Harry Culley D.C.M
Harry Culley was born on the 10th of December 1889, the son of John and Ann Culley, John was devout member of the Congregational Church in Twyford where there is a commemorative plaque in his honour; Harry’s schooling was at Twyford.
On leaving school he went to work as a plate layer on the railway following his father.
The War records show that in 1914, Harry joined the army and rose through the ranks eventually becoming Sergeant Harry Culley, number 20445 Machine Gun Corps, he fought in the Battles of Loos and Verdun, then during the fierce Somme battle against the Germans, he was in charge of two machine guns. Soon after the start of the attack he got his gun over the top and into action.
It was not long before most of his men had been killed; he then went back for reinforcements and ammunition but had great difficulty in getting the ammunition back to his guns. Once back in action he was providing the guns with ammunition, eventually working one gun himself with the infantry working the other, once the new ammunition was all used up he was left with only his revolver to defend himself, but an enemy bullet went through his knee and took him out of further action.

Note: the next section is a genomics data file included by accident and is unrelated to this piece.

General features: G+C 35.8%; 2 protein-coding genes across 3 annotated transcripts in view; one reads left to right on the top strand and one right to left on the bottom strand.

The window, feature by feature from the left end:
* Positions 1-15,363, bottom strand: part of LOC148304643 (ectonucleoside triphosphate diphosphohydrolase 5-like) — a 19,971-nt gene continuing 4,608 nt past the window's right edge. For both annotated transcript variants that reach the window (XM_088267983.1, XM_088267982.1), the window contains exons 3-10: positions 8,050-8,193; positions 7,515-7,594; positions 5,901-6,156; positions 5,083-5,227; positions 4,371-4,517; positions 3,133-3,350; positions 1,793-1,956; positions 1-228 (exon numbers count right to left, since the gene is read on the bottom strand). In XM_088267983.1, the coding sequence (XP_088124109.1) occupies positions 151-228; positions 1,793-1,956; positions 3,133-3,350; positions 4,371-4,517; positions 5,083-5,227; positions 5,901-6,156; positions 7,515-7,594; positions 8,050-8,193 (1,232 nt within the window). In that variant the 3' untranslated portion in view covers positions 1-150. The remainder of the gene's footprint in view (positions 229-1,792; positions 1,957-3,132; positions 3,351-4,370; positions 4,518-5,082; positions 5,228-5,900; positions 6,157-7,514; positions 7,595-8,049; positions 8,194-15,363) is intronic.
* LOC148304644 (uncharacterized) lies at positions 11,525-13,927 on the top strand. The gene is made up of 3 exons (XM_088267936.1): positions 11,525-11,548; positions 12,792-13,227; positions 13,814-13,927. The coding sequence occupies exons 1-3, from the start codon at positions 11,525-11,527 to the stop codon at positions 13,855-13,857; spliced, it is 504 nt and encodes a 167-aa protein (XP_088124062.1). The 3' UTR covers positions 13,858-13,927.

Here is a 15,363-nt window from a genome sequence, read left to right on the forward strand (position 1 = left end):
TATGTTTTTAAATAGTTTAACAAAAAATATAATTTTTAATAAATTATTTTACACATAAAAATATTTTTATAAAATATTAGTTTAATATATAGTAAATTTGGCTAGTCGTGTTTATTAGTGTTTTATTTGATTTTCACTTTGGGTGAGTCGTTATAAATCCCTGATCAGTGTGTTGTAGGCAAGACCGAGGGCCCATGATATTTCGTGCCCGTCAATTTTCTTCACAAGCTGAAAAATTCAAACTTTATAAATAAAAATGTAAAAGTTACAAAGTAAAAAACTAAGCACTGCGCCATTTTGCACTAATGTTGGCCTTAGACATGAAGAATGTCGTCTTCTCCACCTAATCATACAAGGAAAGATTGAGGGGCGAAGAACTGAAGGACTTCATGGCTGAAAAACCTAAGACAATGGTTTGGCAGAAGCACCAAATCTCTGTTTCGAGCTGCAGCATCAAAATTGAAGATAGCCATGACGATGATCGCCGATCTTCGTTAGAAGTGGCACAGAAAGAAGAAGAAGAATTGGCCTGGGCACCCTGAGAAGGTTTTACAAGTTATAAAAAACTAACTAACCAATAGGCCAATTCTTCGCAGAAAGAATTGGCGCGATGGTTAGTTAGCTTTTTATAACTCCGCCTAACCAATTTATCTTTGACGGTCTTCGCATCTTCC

After the war he married Vida George and they lived in Portway Road, Twyford. The injury left him with a straight Leg which needed artificial support, but once fully recovered he found work back on the London & North West Railway, maintaining the Oxford to Bletchley branch line. His main responsibility was the section between Marsh Gibbon and Claydon Stations.
On the Railway, Harry was what was called a Ganger man and was in charge of a group of men. Part of the daily maintenance was to knock the keys back tightly into the chairs on which the Rails rested. These were initially just tapered blocks of hardwood but the passage of the trains loosened these keys. Those who walked the line with Harry noticed his restricted stride worked well with the spacing of the sleepers to which the chairs were bolted.
The newspaper cutting above from the 30th of December 1911 shows that Harry was in the village football team, also in the team were two footballers from the George family who later became his brothers in law, when he married Vida George after the war.
On retirement, he continued to walk regularly with his dog, Topsy, and maintained two gardens providing lots of vegetables; he died at home on the 25th December 1964.